Sorting and view mode

Squirrel dish from the Forest Folk range - 1955

Squirrel dish from the Forest Folk range
    Squirrel dish from the Forest Folk range

This dish features a design from Victor Skellern's Forest Folk range. The transfer-printed plates came in a variety of colourways due to their production on two different ceramic bodies, Queen's ware and the green-coloured celadon body. This example is a green transfer print on Queen's ware.

This dish features a design from Victor Skellern's Forest Folk range. The transfer-printed plates came in a variety of colourways due to their production on two different ceramic bodies, Queen's ware and the green-coloured celadon body. This example is a green transfer print on Queen's ware.

  • Type of object: Dessert ware/bowl
  • Mark: WEDGWOOD
    OF ETRURIA
    & BARLASTON
    MADE IN ENGLAND
    [Printed in green]
    WEDGWOOD
    2 P 55
    [Impressed]
    (Wine glass from side device)
    [Printed in black]
  • Year produced: 1955
  • Body: Queen's ware, cream-coloured earthenware
  • Glaze: cream
  • Material: ceramic
  • Decoration: transfer-printed
  • Accession number: 9195

Other images

Related people

  • Victor Skellern Designer

    Victor Skellern - Designer (1909 - 1966)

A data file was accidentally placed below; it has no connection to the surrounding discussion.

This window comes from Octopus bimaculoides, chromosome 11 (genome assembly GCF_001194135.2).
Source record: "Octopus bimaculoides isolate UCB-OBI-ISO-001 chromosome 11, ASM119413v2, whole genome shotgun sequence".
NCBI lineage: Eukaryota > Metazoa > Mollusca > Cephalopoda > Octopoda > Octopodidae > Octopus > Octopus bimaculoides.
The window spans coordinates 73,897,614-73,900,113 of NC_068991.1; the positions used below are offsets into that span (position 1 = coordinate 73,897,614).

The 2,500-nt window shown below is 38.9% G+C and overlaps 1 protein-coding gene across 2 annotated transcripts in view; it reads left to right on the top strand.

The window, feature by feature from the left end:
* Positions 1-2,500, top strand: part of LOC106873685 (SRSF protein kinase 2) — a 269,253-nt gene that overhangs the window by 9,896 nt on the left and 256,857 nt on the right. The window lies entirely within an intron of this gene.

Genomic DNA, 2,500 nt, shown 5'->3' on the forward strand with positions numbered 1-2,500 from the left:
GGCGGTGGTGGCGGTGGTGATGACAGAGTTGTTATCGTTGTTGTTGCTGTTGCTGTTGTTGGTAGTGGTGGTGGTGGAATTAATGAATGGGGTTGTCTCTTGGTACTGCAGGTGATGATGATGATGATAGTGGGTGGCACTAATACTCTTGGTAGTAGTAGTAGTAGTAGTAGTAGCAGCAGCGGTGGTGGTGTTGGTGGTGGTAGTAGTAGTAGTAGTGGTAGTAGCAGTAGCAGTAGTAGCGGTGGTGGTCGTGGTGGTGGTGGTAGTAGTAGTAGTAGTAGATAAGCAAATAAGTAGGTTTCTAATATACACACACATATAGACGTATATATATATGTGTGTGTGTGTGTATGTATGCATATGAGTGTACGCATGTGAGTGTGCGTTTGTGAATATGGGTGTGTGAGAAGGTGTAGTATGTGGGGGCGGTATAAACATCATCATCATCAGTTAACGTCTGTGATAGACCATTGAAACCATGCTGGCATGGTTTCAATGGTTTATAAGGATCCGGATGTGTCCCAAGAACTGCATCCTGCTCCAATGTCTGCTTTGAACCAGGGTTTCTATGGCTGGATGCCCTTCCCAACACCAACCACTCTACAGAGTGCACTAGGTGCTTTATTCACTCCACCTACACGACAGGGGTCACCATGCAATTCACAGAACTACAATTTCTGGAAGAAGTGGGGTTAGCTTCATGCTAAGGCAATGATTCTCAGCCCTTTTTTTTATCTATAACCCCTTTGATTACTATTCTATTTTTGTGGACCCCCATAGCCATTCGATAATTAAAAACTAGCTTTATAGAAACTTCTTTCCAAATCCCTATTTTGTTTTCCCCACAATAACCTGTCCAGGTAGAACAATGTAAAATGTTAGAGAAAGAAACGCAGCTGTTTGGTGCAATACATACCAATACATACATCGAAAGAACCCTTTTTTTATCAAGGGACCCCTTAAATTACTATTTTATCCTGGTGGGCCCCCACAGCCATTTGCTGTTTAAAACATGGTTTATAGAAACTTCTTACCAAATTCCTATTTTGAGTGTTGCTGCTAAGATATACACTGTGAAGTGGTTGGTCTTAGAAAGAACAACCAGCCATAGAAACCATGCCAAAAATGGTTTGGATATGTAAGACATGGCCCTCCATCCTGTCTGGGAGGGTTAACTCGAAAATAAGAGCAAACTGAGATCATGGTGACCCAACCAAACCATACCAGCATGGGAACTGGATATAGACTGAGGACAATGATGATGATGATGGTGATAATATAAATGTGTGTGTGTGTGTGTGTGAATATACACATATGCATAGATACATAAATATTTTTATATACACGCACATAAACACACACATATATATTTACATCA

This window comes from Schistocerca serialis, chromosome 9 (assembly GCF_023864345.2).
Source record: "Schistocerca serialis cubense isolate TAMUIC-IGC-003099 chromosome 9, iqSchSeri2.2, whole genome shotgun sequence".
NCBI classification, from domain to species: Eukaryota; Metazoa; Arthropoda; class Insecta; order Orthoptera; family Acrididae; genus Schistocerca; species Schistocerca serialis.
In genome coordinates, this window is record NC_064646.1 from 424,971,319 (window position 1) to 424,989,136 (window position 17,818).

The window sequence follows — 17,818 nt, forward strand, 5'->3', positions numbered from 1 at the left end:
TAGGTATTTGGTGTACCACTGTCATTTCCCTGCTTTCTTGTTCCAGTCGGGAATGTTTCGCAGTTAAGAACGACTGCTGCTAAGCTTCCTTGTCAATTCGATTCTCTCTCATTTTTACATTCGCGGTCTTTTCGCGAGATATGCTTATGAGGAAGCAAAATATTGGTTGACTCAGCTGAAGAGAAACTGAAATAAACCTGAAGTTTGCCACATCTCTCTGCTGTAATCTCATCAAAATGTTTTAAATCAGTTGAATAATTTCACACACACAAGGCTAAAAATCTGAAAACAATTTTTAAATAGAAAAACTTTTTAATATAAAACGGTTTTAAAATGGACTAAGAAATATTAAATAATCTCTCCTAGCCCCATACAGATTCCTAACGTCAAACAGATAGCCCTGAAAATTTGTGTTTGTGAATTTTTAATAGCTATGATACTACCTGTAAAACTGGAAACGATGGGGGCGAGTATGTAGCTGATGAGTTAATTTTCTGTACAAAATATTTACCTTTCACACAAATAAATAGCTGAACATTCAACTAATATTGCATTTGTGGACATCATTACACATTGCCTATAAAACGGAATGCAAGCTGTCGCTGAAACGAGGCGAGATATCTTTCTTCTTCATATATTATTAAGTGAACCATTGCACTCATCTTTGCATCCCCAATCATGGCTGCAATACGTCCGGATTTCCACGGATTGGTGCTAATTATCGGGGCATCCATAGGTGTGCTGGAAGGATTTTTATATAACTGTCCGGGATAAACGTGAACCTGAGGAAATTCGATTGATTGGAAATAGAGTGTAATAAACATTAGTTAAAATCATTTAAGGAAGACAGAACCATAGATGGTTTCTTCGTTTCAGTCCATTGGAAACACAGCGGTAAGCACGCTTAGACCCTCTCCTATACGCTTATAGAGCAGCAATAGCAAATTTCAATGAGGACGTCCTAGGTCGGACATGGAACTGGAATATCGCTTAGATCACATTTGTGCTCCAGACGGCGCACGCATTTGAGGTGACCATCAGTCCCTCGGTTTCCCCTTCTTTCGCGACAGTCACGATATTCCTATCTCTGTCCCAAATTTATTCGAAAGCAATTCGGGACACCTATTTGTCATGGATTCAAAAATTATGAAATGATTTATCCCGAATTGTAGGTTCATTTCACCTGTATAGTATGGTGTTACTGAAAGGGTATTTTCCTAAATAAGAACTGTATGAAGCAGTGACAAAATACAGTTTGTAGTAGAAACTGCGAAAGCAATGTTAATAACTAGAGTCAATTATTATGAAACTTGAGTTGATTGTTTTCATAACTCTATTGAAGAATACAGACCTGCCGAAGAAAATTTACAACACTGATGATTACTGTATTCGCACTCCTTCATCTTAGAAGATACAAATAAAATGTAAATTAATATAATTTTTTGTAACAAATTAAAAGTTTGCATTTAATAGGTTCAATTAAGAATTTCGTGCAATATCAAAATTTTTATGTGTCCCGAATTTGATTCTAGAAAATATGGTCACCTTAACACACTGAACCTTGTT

Victor Skellern was born in Fenton, Stoke-on-Trent, Staffordshire and trained firstly at the Burslem and Hanley Schools of Art, under Gordon Forsyth and Percy Lloyd. At the same time he joined Wedgwood (then based at Etruria) working in the Design Department under John Goodwin, the then Art Director. In 1930 he won a scholarship to study stained glass and its production at the Royal College of Art, and during the ensuing four years he made himself familiar with many aspects of industrial design. In 1934 he returned to the Etruria factory to take over from Goodwin as Art Director and to commence an association with the Wedgwood firm (which in 1940 relocated to Barlaston) that was to last for 31 years, until his retirement in 1965. His influence on Wedgwood showed itself in many ways, with the production of new patterns, shapes, bodies and glazes. During this time he worked in close conjunction with Norman Wilson, the Production Director, who was responsible for evolving revolutionary new matt glazes. He died in 1966.